May 18, 2015
Visit the project blog: The Municipal Sustainability Project
Architects of the Future. “We must be architects of a new beginning, and not slaves to the past,” San Bernardino Mayor Carey Davis stated Saturday in the wake of a presentation to the city’s strategic planning committee on the city’s current situation and possible future of the city’s proposed plan of debt adjustment—a plan which, unlike comparable plans in Detroit and Central Falls, Rhode Island, must be publicly approved before it can be submitted to the U.S. Bankruptcy Court next week. That is: there is a double approval process for a plan which is proposing significant changes in the way San Bernardino governs and which is proposing deep cuts and extensive restructuring. But it is also a plan, as in Detroit, Stockton, and Jefferson County, which is focused on the future. Nevertheless, the proposal received approval in advance of this afternoon’s vote by the City Council. Saturday’s session, at which representatives of business, education, religious and, other fields appointed by the Mayor to serve as a task force to decide upon a long-term strategic plan for the city, was a key step in trying to get broad community—in addition to Council, support. While the vote was advisory―another part of an effort to gather public input on the city’s plans―it appeared to demonstrate broad community report for the hard decisions and actions that lay ahead as the city proposes a plan to address its $20 million structural deficit and years of deferred maintenance that some project will cost some $200 million to address. The plan, which proposes extensive outsourcing, especially with regard to fire and refuse services—and a charter change, efforts to change that the city has previously, albeit unsuccessfully, provides an idea of how difficult a challenge lies ahead—even if the plan is approved by the City Council and, eventually, by the federal court. That is: it will be a plan of may complex provisions, changes in governance, new tax revenues—revenues counted on, but nevertheless dependent on the city’s voters—such as whether or not to renew the Measure Z sales tax in 2021―revenues the plan counts on to bring in $8.3 million annually.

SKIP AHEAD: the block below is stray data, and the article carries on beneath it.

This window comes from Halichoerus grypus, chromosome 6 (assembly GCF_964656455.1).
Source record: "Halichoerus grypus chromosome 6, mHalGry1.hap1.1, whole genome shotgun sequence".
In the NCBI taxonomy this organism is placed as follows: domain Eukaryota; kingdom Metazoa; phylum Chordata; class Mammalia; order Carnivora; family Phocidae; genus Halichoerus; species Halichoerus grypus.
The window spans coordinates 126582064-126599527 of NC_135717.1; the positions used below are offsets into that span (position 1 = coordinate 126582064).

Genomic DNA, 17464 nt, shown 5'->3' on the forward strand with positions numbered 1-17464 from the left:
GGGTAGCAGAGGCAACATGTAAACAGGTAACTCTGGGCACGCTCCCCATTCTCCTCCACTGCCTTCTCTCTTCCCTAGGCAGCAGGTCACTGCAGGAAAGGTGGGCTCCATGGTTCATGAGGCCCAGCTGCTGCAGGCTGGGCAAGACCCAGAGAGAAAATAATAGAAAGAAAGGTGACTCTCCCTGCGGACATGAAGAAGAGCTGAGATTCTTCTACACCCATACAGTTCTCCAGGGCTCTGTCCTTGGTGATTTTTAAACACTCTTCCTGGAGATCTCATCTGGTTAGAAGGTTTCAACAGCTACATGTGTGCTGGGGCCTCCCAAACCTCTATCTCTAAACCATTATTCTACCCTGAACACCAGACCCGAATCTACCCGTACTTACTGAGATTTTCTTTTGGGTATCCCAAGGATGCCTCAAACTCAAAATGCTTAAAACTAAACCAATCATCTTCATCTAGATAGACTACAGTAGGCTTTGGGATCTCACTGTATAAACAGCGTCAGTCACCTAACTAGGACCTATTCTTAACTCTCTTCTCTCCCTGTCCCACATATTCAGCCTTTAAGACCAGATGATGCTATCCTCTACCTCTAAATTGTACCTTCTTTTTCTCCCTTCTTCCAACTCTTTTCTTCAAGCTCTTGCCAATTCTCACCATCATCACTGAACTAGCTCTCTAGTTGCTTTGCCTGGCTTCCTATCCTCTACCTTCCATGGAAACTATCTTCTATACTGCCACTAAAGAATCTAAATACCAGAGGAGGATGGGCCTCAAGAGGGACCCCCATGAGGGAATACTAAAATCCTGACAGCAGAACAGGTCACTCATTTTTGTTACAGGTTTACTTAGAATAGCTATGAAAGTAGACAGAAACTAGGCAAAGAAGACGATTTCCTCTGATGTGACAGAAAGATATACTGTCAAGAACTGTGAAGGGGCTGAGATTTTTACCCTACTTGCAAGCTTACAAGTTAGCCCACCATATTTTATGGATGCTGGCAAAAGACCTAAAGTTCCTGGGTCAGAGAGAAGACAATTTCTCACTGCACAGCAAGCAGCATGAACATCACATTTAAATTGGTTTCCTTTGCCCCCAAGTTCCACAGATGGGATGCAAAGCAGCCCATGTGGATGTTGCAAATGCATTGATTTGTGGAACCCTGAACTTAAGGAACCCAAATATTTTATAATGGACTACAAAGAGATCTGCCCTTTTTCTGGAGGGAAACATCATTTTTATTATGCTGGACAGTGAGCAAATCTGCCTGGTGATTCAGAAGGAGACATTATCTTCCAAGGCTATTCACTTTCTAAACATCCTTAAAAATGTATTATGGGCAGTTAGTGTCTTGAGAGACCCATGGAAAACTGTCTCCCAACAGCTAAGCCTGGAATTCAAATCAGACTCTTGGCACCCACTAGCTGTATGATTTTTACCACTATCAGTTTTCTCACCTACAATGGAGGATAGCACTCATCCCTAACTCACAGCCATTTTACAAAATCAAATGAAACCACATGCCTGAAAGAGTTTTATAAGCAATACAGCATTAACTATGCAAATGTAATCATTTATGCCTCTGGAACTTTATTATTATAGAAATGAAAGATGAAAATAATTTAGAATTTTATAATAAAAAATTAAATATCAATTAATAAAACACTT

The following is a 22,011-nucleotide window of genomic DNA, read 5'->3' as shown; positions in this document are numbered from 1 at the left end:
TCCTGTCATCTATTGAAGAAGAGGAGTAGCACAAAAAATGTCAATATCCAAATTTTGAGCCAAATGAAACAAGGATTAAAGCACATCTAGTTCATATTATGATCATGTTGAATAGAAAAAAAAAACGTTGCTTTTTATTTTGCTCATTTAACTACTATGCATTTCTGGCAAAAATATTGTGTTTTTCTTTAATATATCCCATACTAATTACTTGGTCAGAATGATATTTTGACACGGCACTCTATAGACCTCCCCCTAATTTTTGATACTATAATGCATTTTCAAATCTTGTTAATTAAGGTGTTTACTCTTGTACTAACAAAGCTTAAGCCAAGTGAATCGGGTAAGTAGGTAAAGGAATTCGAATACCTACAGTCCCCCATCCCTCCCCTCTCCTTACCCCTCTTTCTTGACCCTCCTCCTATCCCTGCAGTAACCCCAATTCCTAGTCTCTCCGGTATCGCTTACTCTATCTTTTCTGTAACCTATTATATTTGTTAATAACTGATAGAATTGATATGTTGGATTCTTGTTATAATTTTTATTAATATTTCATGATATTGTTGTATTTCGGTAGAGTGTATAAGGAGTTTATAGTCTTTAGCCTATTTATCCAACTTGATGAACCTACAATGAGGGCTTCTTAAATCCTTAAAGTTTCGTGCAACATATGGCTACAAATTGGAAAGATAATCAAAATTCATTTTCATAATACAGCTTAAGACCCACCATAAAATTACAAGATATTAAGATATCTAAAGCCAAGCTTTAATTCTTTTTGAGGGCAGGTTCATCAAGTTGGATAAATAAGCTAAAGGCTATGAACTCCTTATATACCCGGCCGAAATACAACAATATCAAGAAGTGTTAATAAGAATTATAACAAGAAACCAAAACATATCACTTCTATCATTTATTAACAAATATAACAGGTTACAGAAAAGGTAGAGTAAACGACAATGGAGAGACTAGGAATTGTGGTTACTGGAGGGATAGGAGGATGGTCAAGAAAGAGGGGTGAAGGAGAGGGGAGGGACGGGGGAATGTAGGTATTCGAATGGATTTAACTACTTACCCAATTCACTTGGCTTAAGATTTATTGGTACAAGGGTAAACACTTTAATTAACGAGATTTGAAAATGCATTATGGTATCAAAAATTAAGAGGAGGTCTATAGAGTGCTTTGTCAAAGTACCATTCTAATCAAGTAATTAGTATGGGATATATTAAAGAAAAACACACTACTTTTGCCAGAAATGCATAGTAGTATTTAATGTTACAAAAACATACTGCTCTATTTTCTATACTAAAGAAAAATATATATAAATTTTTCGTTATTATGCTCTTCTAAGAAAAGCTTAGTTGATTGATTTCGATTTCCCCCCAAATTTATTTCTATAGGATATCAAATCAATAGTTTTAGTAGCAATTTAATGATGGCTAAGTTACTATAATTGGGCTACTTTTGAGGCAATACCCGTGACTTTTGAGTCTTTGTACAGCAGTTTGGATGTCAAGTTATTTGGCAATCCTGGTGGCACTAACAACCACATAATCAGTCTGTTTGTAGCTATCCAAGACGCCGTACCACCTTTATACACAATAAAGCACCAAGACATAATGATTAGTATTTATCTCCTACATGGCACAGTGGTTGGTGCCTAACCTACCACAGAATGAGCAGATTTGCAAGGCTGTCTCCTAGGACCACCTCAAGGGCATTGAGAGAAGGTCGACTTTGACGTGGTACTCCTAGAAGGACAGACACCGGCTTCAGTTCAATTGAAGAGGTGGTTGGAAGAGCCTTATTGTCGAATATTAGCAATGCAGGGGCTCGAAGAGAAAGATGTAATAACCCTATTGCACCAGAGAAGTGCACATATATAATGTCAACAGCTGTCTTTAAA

Ojala! Puerto Rico’s leaders reached agreement Friday on a sweeping tax and spending plan that could result in a balanced budget for the U.S. Territory, albeit its implications, if this second such effort with the legislature were approved are uncertain. The agreement, framed by Gov. Alejandro García Padilla and legislators from his Popular Democratic Party, proposes more than a 50 percent increase in the territory’s sales and use tax, from the current 7 percent to 11.5 percent, out of which, about 90 percent of the revenues would go to the territory and just over 10 percent would go to the island’s municipalities—as a first step in a transformation of the Territory’s sales and use tax to a VAT or value added tax―a tax which would apply not just to goods, but also to services, except for health, education, prescription drugs, rent, mortgage payments, and utility payments. Junk credit-rated Puerto Rico faces a $191 million deficit in this year’s spending plan, and a nearing July 1 deadline by which to adopt its FY2016 budget. A planned sale of $2.9 billion of bonds backed by oil taxes hinges on achieving a balanced budget, a five-year financial framework and new revenue measures, according to its Government Development Bank: the Commonwealth and its agencies have $72 billion of debt. Lilliam Maldonado, a spokesperson for Puerto Rico House Representative Jesús Santa Rodriguez, said the revenue measures would bring in $1.5 billion per fiscal year. In addition, it appears there is growing consensus on other tax changes—plus some nearly $600 million in discretionary spending cuts. Despite the renewed effort between the Governor and key leaders in the legislature, the tentative, informal agreement faces a short time frame and any number of political obstacles—all pitted against a growing awareness that absent such extreme action, both the U.S. Territory and many, many of its cities could default. Thus, unsurprisingly, Senate President Eduardo Bhatia Thursday said: “May 14 will go down in history as the day that Puerto Rico began implementing a responsible budget.”